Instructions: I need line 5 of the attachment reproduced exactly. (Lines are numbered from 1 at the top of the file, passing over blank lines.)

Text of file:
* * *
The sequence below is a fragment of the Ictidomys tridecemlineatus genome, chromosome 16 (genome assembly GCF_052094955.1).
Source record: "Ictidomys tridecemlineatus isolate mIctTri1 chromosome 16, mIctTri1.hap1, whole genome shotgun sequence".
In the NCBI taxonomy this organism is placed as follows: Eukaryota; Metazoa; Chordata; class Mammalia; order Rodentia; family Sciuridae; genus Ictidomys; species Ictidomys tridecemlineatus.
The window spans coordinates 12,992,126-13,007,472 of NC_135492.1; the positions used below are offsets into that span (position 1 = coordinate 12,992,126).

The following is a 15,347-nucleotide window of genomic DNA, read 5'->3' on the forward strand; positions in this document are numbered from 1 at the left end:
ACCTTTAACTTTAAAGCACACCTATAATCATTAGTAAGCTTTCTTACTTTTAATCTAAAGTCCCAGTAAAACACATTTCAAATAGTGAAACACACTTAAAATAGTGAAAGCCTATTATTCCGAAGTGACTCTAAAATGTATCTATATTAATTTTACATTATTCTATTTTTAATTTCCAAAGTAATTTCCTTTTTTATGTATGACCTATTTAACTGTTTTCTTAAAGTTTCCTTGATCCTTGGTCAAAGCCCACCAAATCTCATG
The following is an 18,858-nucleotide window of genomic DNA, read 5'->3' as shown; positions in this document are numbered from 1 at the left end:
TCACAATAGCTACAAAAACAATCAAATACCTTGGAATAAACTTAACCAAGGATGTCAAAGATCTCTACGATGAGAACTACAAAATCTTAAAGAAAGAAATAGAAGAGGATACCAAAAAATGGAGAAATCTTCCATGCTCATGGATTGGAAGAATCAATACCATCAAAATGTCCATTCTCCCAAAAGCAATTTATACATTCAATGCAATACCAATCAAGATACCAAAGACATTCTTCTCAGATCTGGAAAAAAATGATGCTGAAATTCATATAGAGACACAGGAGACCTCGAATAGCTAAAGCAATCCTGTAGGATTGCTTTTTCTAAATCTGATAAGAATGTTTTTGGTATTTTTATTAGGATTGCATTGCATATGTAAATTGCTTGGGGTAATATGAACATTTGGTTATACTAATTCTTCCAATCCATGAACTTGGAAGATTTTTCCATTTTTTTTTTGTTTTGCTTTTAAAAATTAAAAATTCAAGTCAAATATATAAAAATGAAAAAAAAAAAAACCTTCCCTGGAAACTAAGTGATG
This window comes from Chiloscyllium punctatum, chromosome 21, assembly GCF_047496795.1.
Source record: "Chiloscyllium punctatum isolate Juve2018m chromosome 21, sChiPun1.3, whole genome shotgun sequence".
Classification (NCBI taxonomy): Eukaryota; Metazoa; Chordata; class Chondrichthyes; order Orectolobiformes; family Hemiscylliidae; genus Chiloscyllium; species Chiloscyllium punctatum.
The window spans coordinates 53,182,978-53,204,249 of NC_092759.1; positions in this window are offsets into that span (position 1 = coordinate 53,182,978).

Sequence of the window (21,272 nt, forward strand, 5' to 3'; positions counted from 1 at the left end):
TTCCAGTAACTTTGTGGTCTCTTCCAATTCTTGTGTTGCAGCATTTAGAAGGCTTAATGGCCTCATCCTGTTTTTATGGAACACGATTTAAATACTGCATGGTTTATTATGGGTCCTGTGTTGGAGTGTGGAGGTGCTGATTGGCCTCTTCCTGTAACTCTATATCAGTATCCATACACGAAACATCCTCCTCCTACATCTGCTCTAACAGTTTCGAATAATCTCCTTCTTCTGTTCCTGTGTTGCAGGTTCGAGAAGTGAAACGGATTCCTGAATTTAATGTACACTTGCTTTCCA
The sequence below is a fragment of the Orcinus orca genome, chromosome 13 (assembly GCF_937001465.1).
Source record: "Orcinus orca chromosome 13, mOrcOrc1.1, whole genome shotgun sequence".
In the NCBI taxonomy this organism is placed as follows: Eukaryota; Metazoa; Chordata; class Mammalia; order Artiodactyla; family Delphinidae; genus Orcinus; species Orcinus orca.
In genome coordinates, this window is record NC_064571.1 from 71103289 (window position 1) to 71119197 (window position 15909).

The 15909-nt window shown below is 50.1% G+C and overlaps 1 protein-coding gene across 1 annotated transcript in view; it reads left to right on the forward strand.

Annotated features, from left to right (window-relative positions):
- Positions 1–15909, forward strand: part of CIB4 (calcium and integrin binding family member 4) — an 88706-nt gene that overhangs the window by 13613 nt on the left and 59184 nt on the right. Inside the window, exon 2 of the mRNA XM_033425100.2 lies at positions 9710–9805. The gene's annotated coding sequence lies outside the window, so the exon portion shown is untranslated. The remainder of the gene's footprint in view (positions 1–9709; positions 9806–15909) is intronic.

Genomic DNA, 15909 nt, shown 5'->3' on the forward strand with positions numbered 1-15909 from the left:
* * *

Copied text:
The following is a 15,347-nucleotide window of genomic DNA, read 5'->3' on the forward strand; positions in this document are numbered from 1 at the left end: